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Welcome to Happy Town

She wore a red dress and had a yellow hibiscus tucked behind one ear. She smiled at me and said, "Come. Dance." Then she held out a hand and I took it, following her into the cobblestone street, where Calle Fortaleza bumps into Plaza Colon and the towering statue of Christopher Columbus peers out over Old San Juan. A salsa band had set up along the sidewalk and was blaring the kind of music that, even if you number yourself among the dancing impaired, makes it difficult not to shake your hips and move your feet and connect with the rhythm.

Ah, she was lovely, my partner in the red dress. She danced like a dream, eyes closed, a smile as big as all creation. She might have been 80, might have been 100, with her white hair braided and piled atop her head. I lasted three songs before I had to take a breather. Then she was entreating someone else to join her in the street.

Less than two hours earlier, I had stepped off the plane at Luis Munoz International Airport, and already I was in the middle of a party. I'm still not sure what the occasion was, but the streets in Old San Juan were blocked to traffic, and everywhere there was food and music and dancing.

No small wonder that the World Value Survey, a United Nations-funded study, called the recently proclaimed Puerto Rico the home of the happiest people in the world. It based its conclusions on hundreds of thousands of interviews with people from more than 100 countries, territories and destinations, placing this Caribbean island in the

No. 1 spot, ahead of Mexico, Denmark and Ireland (the U.S. mainland was No. 12), with unhappy Indonesia (No. 112) coming in at the bottom.

You'll get no argument from me over the results of the happiness survey. Based solely on Puerto Rico's inclination to throw a party, the island ought to retire the happiness title for life. At last count, according to the Puerto Rican government, more than 500 festivals, holidays, saints' birthdays or other events were scheduled on the national calendar.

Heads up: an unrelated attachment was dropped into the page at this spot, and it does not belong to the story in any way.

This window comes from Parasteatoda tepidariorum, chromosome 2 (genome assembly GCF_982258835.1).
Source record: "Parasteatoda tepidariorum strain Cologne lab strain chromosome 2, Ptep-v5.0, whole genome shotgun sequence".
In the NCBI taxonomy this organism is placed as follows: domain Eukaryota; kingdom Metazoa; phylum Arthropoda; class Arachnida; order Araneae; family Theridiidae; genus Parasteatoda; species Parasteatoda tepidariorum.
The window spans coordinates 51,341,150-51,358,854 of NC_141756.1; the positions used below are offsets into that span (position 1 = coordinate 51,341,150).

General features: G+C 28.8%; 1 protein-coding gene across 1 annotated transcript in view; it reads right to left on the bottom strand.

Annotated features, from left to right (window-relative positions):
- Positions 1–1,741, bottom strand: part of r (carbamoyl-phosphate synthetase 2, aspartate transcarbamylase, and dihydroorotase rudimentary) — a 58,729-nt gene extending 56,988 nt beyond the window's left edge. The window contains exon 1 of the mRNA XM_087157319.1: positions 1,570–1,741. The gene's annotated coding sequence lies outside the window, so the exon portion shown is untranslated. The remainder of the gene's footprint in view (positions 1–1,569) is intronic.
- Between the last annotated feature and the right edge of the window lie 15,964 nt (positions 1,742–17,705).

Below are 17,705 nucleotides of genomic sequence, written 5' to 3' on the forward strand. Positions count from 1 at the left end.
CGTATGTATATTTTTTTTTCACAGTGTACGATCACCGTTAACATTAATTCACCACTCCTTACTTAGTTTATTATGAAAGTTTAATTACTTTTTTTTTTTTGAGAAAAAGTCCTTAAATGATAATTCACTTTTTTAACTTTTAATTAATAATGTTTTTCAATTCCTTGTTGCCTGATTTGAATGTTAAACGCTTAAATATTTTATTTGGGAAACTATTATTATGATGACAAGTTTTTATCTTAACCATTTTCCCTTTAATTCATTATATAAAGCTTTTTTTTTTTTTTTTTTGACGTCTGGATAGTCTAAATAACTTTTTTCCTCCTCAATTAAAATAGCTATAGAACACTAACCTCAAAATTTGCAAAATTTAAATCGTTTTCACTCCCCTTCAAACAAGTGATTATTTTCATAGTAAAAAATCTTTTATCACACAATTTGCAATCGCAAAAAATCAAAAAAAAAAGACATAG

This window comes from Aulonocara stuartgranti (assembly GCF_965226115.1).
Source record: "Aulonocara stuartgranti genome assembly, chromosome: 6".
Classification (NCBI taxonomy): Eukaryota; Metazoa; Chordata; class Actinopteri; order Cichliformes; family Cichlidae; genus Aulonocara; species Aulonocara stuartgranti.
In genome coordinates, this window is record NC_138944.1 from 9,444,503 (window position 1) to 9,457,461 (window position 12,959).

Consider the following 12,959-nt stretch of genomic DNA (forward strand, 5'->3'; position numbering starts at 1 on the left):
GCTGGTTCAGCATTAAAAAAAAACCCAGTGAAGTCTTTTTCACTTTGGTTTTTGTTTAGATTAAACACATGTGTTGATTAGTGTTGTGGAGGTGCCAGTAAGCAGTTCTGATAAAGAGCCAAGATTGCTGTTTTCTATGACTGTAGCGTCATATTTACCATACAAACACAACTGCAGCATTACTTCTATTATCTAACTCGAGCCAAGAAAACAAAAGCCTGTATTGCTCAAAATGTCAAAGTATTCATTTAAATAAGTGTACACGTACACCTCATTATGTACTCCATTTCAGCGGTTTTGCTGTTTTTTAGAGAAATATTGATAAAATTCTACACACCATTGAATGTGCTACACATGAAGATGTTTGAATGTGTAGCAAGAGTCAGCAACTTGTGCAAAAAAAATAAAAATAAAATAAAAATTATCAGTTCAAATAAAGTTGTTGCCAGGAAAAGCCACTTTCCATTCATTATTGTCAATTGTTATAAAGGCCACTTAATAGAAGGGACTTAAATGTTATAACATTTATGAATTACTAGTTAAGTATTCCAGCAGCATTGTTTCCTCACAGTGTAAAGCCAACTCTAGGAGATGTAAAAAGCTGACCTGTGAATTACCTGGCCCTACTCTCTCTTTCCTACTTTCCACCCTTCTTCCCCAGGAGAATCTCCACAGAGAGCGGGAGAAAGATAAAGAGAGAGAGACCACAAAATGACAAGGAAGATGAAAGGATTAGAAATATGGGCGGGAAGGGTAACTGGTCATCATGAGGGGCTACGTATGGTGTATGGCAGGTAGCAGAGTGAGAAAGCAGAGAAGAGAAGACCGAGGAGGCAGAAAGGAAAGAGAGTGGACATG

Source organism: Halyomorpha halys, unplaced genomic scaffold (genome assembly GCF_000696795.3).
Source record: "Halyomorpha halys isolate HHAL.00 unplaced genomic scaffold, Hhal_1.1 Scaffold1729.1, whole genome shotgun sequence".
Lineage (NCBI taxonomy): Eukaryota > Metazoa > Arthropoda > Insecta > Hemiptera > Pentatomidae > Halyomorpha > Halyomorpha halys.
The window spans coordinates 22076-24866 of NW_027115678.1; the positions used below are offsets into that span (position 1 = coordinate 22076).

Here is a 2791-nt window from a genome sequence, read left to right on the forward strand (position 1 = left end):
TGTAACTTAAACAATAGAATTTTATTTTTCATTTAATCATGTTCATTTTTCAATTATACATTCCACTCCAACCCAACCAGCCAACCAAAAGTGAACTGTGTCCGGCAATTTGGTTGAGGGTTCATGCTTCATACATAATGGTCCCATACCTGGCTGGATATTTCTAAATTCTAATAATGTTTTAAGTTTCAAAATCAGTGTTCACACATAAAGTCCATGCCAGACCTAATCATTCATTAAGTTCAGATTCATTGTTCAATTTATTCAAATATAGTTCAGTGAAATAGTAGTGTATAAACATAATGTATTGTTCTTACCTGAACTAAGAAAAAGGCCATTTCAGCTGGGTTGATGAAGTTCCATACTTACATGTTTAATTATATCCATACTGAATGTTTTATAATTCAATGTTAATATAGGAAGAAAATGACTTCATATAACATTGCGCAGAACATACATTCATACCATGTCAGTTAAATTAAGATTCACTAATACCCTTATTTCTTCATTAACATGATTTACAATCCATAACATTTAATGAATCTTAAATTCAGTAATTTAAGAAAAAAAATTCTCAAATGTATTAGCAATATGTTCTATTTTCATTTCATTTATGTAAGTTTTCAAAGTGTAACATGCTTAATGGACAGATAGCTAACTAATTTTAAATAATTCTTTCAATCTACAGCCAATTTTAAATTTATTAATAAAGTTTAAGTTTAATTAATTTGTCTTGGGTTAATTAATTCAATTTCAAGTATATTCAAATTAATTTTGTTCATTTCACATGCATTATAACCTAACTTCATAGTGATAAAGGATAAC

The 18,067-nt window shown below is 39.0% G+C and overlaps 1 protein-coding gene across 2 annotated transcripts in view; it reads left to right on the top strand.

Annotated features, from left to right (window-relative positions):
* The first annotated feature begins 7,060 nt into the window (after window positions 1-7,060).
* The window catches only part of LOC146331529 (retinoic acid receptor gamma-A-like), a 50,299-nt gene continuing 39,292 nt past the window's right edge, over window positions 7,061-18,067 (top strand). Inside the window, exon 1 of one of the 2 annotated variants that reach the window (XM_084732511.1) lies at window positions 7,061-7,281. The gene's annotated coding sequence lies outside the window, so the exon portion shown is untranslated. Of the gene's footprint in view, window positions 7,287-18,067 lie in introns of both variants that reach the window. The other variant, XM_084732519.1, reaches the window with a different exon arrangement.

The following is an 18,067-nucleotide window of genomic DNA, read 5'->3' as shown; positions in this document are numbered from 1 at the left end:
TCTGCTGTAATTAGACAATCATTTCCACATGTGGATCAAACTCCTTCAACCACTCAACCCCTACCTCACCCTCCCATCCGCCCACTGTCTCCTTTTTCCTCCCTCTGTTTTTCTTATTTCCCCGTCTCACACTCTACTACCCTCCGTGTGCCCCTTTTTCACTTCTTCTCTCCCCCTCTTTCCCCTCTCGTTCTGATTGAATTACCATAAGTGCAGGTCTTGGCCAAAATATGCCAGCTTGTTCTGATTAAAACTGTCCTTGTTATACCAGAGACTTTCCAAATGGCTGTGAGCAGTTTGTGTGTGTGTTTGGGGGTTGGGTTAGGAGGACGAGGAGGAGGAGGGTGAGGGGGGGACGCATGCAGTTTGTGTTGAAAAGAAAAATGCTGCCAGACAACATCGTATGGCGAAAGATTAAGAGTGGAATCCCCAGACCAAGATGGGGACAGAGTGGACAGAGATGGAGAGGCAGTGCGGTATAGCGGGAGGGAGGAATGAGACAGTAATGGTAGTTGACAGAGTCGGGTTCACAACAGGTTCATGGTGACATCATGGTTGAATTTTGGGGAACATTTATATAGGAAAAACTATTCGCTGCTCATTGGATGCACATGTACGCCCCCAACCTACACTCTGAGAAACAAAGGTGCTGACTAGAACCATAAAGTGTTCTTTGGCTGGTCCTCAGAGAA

"If you're Puerto Rican, then there is always an occasion to cut loose and have a good time," said Wilfredo Touron, a San Juan architect whom I met just moments after I finished dancing with the lovely lady in red. Touron and his wife, Anna, had snagged a hard-to-get table at a sidewalk café, and invited me to join them.

"There's no such thing as a stranger in Old San Juan," said Anna, an attorney. "There's always an occasion for making a new friend."

Columbus dropped anchor here in 1493 on his second voyage across the Atlantic, bringing with him a Castillean nobleman by the name of Juan Ponce de Leon. By the time Ponce de Leon got around to "discovering" and naming Florida in 1512, he was already serving as the first governor of Puerto Rico and establishing a city at the tip of the easily defensible headland on the north shore of San Juan Bay.

Almost 500 years later, Old San Juan is still surrounded by towering 20-foot-thick walls of mortared shell, sand and limestone; and its streets are lined with blue bricks, fired in Spanish furnaces and used as ballast on galleons that sailed here and returned home loaded down with New World riches. Walking the streets of this cozy, well-kept city-within-a-city is like strolling through a living, breathing museum. Among the major sights: La Fortaleza, the governor's palace, built between 1533 and 1570 as a fortress to ward off attacks from fierce Carib Indians, and the oldest executive residence in continuous use in the Western Hemisphere; San Felipe del Morro, better known as El Morro, built in 1591 to defend the entrance of the harbor; and the nearby Fort San Cristobel, completed in 1772 to defend the landward side of the city, its walls soaring nearly 150 feet above the Caribbean.